A gift that keeps on giving December 21, 2014Posted by Ezra Resnick in Computer science.
add a comment
- Prepare 5 blank papers, and number them (#1 to #5).
- On paper #1, write: “Prepare 5 blank papers, and number them (#1 to #5).”
- On paper #2, write: “Start a fresh page, and copy the contents of paper #1 onto it.”
- On paper #3, write: “Then, for each of the numbers 1 through 5, write on the fresh page:”, followed by quotation marks, followed by “On paper #X, write:”, followed by quotation marks, followed by “, followed by quotation marks, followed by the contents of paper #X, followed by quotation marks (where X is replaced first by 1, then by 2, etc. — five lines in total).”
- On paper #4, write: “Then copy the contents of papers #2, #3, #4, and #5 onto the fresh page.”
- On paper #5, write: “Give the page to a friend.”
- Start a fresh page, and copy the contents of paper #1 onto it.
- Then, for each of the numbers 1 through 5, write on the fresh page: “On paper #X, write:”, followed by quotation marks, followed by the contents of paper #X, followed by quotation marks (where X is replaced first by 1, then by 2, etc. — five lines in total).
- Then copy the contents of papers #2, #3, #4, and #5 onto the fresh page.
- Give the page to a friend.
Judge sentences 11-year-old to death by tradition November 18, 2014Posted by Ezra Resnick in Belief, Law, Superstition.
add a comment
Not in Saudi Arabia. Not in Afghanistan. In Canada.
An emotional dispute over a family’s decision to pull their cancer-stricken daughter out of chemotherapy ended Friday with a potentially far-reaching constitutional decision, as a judge ruled First Nations’ people have a legal right to seek out traditional native remedies.
Which apparently trumps the right of the child to not die.
[Ontario Justice Gethin Edward] rejected a request by the hospital that had been treating the 11-year-old girl to force the local children’s aid society to apprehend her so she could resume chemotherapy. Doctors have said her kind of leukemia has a 90% cure rate with modern treatment, but is an almost certain death sentence without it.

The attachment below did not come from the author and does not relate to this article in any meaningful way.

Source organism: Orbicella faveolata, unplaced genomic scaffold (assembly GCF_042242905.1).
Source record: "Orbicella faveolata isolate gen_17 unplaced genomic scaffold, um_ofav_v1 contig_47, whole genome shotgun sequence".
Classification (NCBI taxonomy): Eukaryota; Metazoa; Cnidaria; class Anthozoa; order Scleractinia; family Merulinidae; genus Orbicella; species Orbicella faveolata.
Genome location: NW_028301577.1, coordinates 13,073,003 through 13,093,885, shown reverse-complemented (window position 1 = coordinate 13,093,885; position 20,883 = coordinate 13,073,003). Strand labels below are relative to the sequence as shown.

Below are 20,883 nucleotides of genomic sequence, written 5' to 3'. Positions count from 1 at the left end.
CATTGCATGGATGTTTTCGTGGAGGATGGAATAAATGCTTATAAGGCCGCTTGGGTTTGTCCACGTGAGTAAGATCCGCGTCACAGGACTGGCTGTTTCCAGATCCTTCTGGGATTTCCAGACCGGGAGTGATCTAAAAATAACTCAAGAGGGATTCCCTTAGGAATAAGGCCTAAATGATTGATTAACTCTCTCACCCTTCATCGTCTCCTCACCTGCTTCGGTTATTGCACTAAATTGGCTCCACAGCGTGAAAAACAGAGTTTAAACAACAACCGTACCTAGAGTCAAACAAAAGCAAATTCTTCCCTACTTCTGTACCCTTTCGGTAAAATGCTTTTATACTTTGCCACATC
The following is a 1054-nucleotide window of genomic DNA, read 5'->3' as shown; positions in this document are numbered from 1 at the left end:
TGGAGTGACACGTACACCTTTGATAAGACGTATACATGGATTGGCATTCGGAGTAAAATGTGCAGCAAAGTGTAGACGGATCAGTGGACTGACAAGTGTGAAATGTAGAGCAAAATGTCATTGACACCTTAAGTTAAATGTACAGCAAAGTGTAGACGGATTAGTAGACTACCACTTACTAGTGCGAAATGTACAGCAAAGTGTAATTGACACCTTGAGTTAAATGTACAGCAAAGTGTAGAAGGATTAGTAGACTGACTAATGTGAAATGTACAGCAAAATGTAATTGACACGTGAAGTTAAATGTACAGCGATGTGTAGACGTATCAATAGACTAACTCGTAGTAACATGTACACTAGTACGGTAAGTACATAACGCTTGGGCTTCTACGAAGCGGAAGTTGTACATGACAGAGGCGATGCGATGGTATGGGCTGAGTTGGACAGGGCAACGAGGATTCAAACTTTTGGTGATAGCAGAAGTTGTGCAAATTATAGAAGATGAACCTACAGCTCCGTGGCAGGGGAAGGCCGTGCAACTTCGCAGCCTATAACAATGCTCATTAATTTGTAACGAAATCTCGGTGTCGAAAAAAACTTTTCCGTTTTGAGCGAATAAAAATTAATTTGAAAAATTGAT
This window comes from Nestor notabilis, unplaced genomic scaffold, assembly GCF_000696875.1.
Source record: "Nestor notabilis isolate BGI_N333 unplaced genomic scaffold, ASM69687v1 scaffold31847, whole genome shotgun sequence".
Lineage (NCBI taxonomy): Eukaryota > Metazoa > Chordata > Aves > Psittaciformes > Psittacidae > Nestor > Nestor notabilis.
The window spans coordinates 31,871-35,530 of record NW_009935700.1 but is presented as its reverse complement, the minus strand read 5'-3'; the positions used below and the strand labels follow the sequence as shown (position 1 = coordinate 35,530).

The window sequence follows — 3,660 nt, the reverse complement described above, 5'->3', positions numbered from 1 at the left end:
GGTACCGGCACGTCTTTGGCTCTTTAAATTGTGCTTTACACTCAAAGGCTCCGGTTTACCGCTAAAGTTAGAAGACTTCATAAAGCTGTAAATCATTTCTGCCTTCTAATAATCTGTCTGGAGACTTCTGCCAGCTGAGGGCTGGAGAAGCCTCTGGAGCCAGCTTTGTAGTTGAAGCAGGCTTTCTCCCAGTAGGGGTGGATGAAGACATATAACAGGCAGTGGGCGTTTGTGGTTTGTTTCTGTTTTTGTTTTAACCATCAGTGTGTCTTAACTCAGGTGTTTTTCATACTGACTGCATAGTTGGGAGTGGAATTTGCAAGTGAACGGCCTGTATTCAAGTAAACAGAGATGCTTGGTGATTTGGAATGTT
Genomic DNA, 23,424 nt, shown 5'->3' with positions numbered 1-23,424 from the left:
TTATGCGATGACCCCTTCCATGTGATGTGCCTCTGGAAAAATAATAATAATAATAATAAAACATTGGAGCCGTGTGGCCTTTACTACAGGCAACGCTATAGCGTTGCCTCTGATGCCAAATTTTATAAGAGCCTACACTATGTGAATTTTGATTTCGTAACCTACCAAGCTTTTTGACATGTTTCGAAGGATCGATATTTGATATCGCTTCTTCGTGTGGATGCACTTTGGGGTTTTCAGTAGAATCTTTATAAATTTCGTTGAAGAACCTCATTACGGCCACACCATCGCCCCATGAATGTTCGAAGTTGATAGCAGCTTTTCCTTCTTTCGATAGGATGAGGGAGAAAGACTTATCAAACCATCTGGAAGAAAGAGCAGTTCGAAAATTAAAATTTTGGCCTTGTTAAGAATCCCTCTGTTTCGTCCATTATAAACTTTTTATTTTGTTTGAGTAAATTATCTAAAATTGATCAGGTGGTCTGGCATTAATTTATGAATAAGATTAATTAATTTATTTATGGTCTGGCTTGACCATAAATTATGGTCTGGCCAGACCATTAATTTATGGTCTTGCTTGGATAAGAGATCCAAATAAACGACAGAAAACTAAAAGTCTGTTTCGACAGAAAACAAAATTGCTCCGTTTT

Earning applause from many in a packed courtroom Friday, the judge said traditional health care is an integral part of the family’s Mohawk culture and therefore protected by the Constitution.
What if beating children were also an integral part of the family’s culture? Or sacrificing them to the gods? What good is a constitution that fails to protect children from needless harm?
Evidence showed the mother from Six Nations reserve is “deeply committed to her longhouse beliefs and her belief that traditional medicines work,” said Judge Edward.
So the court relied on evidence to show that the mother’s beliefs are sincere, but didn’t care what the evidence says about whether those beliefs are true. Because everyone knows that statistics don’t apply to you if you don’t believe in them.
“This is not an eleventh-hour epiphany employed to take her daughter out of the rigours of chemotherapy,” he said. “Rather it is a decision made by a mother, on behalf of a daughter she truly loves, steeped in a practice that has been rooted in their culture from its beginnings.”
Harmful practices need to be rooted out, not perpetuated, no matter their pedigree. A child could understand that. How many more children must die just so a tradition might live?
Playing by the rules November 15, 2014Posted by Ezra Resnick in Game theory, Logic.
add a comment
“Sure! But first we need to agree on the rules.”
“Of course. I propose that we take turns proposing rules.”